Learning from others: This approach takes the next step and incorporates the myriad options available for social learning. Learning activities in this category now extend far beyond formal feedback and coaching sessions; learning through virtual and online networking, communities of practice and knowledge sharing through posted user and peer-generated content is also included.
Learning from courses and materials: This approach, while it sounds like the usual classroom-based learning, takes courses and materials and leverages technology-enabled delivery platforms. Activities that fall into this approach include consumption of online content, audio and videocasts, performance support materials accessed from mobile devices, as well as live and virtual classroom-based programs.
The portfolio metaphor for talent development is useful because it exists in business and the arts. An investor, for example, manages a portfolio of stocks, each with its own characteristics and strengths. In the arts, a person displays his or her portfolio of work, each piece showing a different style, subject or composition. Portfolios do not contain a single stock, work of art or developmental approach. Diversity, based on purpose and intention, is essential to a successful presentation.
There are important differences between the new categories in the portfolio approach and the old 70-20-10 framework:
Emphasize learning from new experiences: New and different experiences are the best teachers. Development occurs in a learning zone, not a comfort zone.
Include community, not just workplace experiences: Learning knows no bounds; it can and should occur in different contexts. It also coincides with organizations placing stronger emphasis on community and nonprofit activities to develop future leaders and employees.
Add greater weight to learning through social learning and personal networks: This is the biggest change since the original framework was formulated in the 1980s. The rise of social learning and the value of relational capital have been underestimated in organizations for decades. Now, technology has provided the tools to explore, identify and leverage others’ insights. Extending one’s own personal network and accessing content generated by peers, coaches and experts is a primary source of learning, and it should be a major part of each person’s developmental plan.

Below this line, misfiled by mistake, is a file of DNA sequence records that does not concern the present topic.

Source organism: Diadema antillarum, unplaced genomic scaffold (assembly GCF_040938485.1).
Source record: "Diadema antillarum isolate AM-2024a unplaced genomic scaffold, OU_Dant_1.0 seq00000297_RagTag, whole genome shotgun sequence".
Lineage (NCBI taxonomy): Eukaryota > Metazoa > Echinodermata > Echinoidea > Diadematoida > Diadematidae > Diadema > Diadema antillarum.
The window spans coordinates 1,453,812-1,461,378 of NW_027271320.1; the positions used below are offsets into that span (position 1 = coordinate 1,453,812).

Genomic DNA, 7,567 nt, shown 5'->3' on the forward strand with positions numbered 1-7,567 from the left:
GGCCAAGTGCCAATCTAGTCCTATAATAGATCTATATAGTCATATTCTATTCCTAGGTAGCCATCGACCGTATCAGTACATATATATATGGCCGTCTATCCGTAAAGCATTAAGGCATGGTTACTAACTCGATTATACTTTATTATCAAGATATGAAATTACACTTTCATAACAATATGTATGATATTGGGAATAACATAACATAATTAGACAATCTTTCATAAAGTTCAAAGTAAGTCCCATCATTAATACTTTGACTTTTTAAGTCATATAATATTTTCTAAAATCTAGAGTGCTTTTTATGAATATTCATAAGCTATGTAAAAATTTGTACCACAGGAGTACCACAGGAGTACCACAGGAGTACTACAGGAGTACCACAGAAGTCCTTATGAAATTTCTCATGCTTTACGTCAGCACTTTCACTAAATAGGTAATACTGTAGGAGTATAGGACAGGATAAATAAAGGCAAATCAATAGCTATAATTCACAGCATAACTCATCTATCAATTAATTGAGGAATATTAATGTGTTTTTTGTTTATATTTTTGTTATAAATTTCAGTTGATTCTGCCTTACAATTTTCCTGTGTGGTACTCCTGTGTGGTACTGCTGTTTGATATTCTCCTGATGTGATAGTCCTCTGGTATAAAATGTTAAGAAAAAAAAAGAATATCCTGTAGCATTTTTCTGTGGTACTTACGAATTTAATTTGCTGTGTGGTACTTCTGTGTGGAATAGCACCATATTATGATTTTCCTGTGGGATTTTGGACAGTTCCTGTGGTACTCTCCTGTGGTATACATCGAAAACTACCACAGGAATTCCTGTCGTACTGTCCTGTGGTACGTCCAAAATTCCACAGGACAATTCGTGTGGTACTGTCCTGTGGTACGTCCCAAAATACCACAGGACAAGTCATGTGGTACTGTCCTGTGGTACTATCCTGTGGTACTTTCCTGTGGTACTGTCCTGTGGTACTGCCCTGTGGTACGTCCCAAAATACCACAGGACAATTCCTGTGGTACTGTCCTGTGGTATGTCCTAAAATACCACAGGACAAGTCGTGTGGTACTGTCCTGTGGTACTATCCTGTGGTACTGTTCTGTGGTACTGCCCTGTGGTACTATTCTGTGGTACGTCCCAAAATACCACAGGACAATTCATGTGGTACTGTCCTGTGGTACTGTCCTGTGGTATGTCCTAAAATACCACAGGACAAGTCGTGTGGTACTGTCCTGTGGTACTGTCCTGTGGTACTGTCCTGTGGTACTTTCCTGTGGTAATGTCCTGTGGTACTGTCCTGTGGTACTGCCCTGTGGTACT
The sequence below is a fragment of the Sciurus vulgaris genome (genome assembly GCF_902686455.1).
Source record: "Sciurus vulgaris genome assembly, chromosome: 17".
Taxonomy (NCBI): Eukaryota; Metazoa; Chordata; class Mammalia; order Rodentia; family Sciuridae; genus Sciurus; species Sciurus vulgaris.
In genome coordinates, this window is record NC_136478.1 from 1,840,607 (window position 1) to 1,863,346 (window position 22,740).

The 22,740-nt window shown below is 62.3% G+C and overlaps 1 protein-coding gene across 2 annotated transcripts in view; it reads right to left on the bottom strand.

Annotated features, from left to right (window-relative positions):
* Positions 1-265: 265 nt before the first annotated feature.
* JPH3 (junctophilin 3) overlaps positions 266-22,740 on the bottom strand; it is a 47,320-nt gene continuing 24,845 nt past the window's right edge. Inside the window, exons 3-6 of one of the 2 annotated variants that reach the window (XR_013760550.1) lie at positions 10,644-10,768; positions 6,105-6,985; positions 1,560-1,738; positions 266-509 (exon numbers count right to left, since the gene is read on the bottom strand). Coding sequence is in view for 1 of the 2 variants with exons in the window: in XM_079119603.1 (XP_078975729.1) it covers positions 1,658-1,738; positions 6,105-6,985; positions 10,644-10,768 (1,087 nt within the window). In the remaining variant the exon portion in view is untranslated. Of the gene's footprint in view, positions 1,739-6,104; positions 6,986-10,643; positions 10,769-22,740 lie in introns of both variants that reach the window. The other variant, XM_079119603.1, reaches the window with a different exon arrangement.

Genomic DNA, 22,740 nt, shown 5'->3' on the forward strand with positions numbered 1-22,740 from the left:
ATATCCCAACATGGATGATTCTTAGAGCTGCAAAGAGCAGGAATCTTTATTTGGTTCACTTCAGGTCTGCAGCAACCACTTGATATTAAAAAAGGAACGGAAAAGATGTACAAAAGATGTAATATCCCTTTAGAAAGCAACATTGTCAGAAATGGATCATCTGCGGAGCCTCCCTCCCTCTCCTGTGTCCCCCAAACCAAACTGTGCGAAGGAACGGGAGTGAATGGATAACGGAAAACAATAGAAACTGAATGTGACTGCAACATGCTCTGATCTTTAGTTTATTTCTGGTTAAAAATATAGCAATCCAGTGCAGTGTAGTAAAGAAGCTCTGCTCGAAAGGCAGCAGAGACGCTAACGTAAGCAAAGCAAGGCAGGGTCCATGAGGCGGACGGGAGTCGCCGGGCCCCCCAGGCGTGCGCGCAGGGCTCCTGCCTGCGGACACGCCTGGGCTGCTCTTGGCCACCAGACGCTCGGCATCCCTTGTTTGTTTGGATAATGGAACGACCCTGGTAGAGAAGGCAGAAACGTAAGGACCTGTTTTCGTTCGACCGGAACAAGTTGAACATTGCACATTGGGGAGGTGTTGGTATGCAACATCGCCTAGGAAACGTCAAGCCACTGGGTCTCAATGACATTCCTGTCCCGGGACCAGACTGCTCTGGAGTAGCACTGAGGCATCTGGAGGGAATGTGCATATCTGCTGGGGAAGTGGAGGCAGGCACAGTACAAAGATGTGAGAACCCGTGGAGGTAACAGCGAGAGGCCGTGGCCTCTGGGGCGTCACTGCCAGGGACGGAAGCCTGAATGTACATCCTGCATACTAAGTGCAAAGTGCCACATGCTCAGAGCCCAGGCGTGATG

Renew emphasis on learning from courses and materials: A number of advances have occurred in this category as well. Content-based e-learning courses are now part of a vast interconnected online reference source. Access to information has been removed as a barrier to learning. Consequently, individual interactions with materials and interventions are more valuable than they were before. On-demand and on-the-go learning have changed formal learning: The best courses focus on job experiences and learning from others — they are not isolated events.
Figure 1 demonstrates how a competency, in this case strategic thinking, can be developed across the three core talent development approaches. The figure is a tool that can be used to specify competencies or what employees need to learn and what options are available to develop those competencies.
Figure 1 can help managers think more carefully about the different opportunities that can be employed to aid competency development, many of which are free. Further, this type of table can be developed for leadership competencies, job skills, required new workforce competencies or experiences needed for promotional opportunities. It is also recommended that learning leaders develop portfolios for each key competency or capability, and then managers and employees can select those that should be included in a development plan.
The portfolio approach helps to ensure a richer developmental experience — it avoids the common, simplistic approach of attending a training class and assuming development has been accomplished. It will be easy to adopt for organizations that have used 70-20-10 in the past, as it refreshes the categories and ends reliance on a formula that does not have a strong research basis. It also leads to a type of meaningful developmental program that continually engages and challenges employees — which, in turn, improves productivity and retention.
David C. Forman is chief learning officer for the Human Capital Institute and president of Sage Learning Systems. Barbara A. Keen is global head of organization development and talent management for Aptalis Pharma, a specialty pharmaceutical company. They can be reached at editor@CLOmedia.com.Filed under: Leadership Development